The Indian retail market generates close to $409 billion annually, about the same as Wal-Mart’s revenues of $405 billion. But this is the difference: in India 40 million people are employed, 20 times the 2.1 million people employed by Wal-Mart, or 10 times the four million employed by the top five global retail giants. A study on FDI in India’s Retail Sector, by the Centre of Policy Initiatives, says that if large FDI retailers like Wal-Mart, Metro, Carrefour and Tesco “were to take 20 percent of the retail trade, as Hindustan Unilever anticipates, this would mean employment of just 43,540 persons, displacing nearly eight million.”
While adding jobs in related sectors, the supermarket expansion leads to massive employment loss in the currently inefficient value chain of mandis, buyers, wholesalers, distributors and transporters. Like the East India Company in the 19th century, Wal-Mart could buy cheap and sell dear to make huge profits by controlling both ends of the value chain. Also misleading are contentions that its efficiencies would give farmers higher prices at a lower cost to consumers.
In a recent article in Mint, Himanshu of the JNU writes: “One of the studies commissioned by the US Congress in 2008 was on the linkage between farm gate and retail prices. The average value of farm share (the share of total retail price received by farmers) declined from 41 percent in the 1950s to around 35 percent in the 1970s, and then declined sharply after the 1980s to only 18.5 percent in 2006…. For the record, an Indian farmer gets anywhere between 60 percent and 70 percent of the retail price for rice and wheat. The percentage varies, but it is upwards of 50 percent for most of food items, including eggs and poultry.”
Equally damaging would be the effect on manufacturing. The company is notorious for driving down costs in the manufacturing sector. According to a report by the American Federation of Labor, in 1995 just 6 percent of Wal-Mart goods were imported, but “today 60 percent of its total merchandise is imported from more than 6,000 suppliers in 63 countries, with China at the top of Wal-Mart’s supplier list.”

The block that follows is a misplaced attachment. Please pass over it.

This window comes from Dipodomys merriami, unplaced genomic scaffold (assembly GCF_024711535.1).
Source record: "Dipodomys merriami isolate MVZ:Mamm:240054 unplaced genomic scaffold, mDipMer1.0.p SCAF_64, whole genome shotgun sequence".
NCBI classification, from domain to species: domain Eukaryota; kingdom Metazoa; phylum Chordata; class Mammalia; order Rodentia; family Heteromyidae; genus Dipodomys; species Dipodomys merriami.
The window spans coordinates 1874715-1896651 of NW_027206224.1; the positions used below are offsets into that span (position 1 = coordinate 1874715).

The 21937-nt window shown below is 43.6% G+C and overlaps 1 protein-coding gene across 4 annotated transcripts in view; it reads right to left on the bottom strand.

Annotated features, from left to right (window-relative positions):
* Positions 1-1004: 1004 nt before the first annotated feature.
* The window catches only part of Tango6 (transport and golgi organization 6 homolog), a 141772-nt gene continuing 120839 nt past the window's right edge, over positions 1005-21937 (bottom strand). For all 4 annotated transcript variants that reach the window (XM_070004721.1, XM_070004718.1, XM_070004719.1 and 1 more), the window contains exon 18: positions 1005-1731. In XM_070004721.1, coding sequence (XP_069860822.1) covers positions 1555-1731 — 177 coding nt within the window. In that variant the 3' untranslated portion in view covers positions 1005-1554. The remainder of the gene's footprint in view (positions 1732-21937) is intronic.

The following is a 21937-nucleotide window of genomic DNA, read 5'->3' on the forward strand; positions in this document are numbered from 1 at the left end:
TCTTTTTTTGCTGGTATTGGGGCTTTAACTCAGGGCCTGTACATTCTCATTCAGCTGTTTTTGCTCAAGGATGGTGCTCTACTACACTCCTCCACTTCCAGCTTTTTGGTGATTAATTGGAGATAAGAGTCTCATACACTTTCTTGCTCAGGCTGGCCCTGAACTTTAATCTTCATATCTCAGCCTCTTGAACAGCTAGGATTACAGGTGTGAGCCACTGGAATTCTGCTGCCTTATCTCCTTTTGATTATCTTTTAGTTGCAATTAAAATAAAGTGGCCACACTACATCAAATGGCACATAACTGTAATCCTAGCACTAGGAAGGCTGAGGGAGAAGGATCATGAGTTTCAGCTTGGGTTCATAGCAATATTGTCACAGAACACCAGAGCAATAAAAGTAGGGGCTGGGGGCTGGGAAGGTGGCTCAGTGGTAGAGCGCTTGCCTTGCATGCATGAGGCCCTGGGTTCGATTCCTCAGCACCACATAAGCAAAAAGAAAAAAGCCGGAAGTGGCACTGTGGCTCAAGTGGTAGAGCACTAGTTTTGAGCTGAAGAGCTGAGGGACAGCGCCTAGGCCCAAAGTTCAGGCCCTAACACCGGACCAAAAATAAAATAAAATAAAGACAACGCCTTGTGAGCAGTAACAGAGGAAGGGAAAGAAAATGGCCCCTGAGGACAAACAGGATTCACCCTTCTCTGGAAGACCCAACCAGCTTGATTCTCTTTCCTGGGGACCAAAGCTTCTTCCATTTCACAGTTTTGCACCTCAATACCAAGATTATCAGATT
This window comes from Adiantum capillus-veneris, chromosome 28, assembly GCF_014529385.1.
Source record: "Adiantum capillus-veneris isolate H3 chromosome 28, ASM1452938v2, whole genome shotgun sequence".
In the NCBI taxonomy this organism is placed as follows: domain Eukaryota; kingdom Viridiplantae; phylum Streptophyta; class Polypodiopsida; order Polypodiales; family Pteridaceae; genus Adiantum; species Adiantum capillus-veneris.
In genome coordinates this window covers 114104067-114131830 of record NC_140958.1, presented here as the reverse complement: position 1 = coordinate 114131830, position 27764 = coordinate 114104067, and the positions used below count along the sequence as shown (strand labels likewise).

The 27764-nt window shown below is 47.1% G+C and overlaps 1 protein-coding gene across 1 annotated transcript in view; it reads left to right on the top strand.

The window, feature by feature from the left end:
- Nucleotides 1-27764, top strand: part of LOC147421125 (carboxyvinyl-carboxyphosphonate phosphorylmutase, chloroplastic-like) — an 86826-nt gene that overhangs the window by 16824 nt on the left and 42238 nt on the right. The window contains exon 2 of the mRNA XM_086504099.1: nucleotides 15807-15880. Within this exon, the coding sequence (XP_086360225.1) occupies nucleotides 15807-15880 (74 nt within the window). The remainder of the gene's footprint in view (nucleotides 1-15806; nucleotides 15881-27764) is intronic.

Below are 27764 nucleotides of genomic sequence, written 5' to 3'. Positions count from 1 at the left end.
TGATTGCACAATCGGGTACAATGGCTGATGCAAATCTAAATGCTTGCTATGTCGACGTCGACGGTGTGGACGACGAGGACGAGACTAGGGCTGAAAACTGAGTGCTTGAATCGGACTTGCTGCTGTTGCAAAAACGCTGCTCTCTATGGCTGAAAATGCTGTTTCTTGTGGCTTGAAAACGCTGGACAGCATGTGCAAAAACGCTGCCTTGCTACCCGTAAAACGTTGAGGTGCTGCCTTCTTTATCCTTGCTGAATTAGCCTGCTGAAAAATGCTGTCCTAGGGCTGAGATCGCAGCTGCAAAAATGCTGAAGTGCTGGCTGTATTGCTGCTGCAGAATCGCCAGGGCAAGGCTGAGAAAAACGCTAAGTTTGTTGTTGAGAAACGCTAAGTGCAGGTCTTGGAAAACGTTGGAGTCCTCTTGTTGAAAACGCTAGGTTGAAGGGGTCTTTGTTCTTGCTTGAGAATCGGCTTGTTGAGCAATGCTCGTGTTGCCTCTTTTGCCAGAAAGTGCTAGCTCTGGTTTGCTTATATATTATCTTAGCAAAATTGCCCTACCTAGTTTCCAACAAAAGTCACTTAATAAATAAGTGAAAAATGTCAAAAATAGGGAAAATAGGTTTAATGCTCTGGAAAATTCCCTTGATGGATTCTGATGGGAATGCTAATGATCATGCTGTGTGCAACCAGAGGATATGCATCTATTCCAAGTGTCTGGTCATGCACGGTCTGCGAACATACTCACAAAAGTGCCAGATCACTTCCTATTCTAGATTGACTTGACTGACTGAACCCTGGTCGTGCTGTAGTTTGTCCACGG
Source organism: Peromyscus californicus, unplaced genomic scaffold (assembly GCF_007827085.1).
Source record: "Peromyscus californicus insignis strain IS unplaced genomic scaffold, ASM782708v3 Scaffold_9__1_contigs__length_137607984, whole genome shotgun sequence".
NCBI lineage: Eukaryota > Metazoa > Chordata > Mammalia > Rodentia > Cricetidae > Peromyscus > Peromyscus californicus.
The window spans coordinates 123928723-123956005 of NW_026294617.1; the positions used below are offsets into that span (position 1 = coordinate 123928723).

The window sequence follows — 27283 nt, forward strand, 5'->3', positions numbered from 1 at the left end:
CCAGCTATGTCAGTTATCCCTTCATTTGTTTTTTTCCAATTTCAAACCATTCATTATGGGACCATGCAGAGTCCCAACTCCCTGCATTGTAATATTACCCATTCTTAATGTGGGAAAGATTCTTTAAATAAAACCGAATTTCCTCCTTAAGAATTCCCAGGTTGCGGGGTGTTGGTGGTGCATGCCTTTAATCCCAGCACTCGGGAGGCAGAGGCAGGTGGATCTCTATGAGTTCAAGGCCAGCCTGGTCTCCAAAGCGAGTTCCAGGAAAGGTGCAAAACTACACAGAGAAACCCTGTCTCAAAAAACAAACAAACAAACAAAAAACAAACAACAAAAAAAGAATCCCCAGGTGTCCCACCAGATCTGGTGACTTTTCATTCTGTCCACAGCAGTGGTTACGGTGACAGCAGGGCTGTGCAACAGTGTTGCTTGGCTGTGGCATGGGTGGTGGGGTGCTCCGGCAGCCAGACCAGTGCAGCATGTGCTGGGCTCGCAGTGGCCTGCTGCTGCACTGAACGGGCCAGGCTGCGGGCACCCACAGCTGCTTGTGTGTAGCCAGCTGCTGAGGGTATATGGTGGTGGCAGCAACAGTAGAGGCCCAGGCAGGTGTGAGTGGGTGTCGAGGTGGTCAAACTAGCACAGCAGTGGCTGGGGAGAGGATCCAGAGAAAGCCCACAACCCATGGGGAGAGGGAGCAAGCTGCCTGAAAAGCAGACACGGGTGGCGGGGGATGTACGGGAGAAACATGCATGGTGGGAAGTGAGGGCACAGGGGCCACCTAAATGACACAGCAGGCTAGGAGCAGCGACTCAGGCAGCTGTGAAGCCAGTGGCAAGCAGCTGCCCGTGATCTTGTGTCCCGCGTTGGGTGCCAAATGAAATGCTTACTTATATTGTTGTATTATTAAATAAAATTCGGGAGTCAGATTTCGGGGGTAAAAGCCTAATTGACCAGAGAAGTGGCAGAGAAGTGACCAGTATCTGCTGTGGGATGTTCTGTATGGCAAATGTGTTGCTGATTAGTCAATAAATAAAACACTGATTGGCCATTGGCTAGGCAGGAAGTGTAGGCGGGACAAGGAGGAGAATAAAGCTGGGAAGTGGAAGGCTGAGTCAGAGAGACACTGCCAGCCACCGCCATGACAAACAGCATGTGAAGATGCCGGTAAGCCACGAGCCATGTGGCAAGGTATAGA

Wal-Mart imports $30 billion worth of manufactured goods, mainly electronics, FMCG products and toys, from China. Unless Indian manufacturing is made competitive with that of China, the advent of the retail giant could mean the closure of many Indian manufacturing plants as well.
Already India has a huge trade deficit of $28 billion with China. With Wal-Mart’s entry into the country, there would be a flood of low-priced Chinese imports through its outlets, further distorting the trade balance, impacting factories and manufacturing jobs. The US- based Economic Policy Institute estimates that “Wal-Mart’s increased trade deficit with China eliminated 133,000 manufacturing jobs, 68 percent of all jobs lost. On average, 77 US jobs were eliminated for each one of Wal-Mart’s 4,022 US stores in 2006,” as its size gives it power to drive down manufacturing costs. India would not fare much better.
Unless manufacturing is reformed to make it competitive with the best in the world (read: China) the retail giants cannot be expected to play the role of catalysts. In a newspaper article last December, senior BJP leader Arun Jaitley wrote that “the time for allowing FDI in the retail sector in India has still not come… India needs manufacturing sector reforms in the first instance, so as to enable us to develop into a low-cost manufacturing economy … In the absence of these reforms, international retailers will be selling the products of low-cost economies, leading to an adverse setback to our already challenged manufacturing sector.”